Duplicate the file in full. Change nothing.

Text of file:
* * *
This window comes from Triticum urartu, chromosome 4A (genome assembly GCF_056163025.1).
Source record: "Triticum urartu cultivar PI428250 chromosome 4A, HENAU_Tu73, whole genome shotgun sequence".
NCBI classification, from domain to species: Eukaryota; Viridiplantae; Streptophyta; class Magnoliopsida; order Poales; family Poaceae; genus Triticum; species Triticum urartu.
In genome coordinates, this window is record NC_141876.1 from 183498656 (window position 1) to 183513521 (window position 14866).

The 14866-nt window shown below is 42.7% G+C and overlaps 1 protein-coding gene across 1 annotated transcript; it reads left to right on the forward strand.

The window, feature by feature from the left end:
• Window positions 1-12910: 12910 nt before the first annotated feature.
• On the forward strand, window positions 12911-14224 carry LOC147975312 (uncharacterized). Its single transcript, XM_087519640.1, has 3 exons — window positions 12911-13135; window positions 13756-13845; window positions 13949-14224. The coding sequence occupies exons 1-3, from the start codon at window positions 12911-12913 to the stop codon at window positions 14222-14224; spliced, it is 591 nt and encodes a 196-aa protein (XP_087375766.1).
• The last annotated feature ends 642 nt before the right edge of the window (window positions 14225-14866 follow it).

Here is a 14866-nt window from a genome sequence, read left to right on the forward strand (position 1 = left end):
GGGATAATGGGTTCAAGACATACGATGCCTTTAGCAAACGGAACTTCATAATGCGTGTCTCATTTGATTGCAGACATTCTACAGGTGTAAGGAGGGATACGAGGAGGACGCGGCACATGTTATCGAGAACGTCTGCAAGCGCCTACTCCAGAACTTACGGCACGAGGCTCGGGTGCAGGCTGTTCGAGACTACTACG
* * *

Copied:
This window comes from Triticum urartu, chromosome 4A (genome assembly GCF_056163025.1).
Source record: "Triticum urartu cultivar PI428250 chromosome 4A, HENAU_Tu73, whole genome shotgun sequence".
NCBI classification, from domain to species: Eukaryota; Viridiplantae; Streptophyta; class Magnoliopsida; order Poales; family Poaceae; genus Triticum; species Triticum urartu.
In genome coordinates, this window is record NC_141876.1 from 183498656 (window position 1) to 183513521 (window position 14866).

The 14866-nt window shown below is 42.7% G+C and overlaps 1 protein-coding gene across 1 annotated transcript; it reads left to right on the forward strand.

The window, feature by feature from the left end:
• Window positions 1-12910: 12910 nt before the first annotated feature.
• On the forward strand, window positions 12911-14224 carry LOC147975312 (uncharacterized). Its single transcript, XM_087519640.1, has 3 exons — window positions 12911-13135; window positions 13756-13845; window positions 13949-14224. The coding sequence occupies exons 1-3, from the start codon at window positions 12911-12913 to the stop codon at window positions 14222-14224; spliced, it is 591 nt and encodes a 196-aa protein (XP_087375766.1).
• The last annotated feature ends 642 nt before the right edge of the window (window positions 14225-14866 follow it).

Here is a 14866-nt window from a genome sequence, read left to right on the forward strand (position 1 = left end):
GGGATAATGGGTTCAAGACATACGATGCCTTTAGCAAACGGAACTTCATAATGCGTGTCTCATTTGATTGCAGACATTCTACAGGTGTAAGGAGGGATACGAGGAGGACGCGGCACATGTTATCGAGAACGTCTGCAAGCGCCTACTCCAGAACTTACGGCACGAGGCTCGGGTGCAGGCTGTTCGAGACTACTACG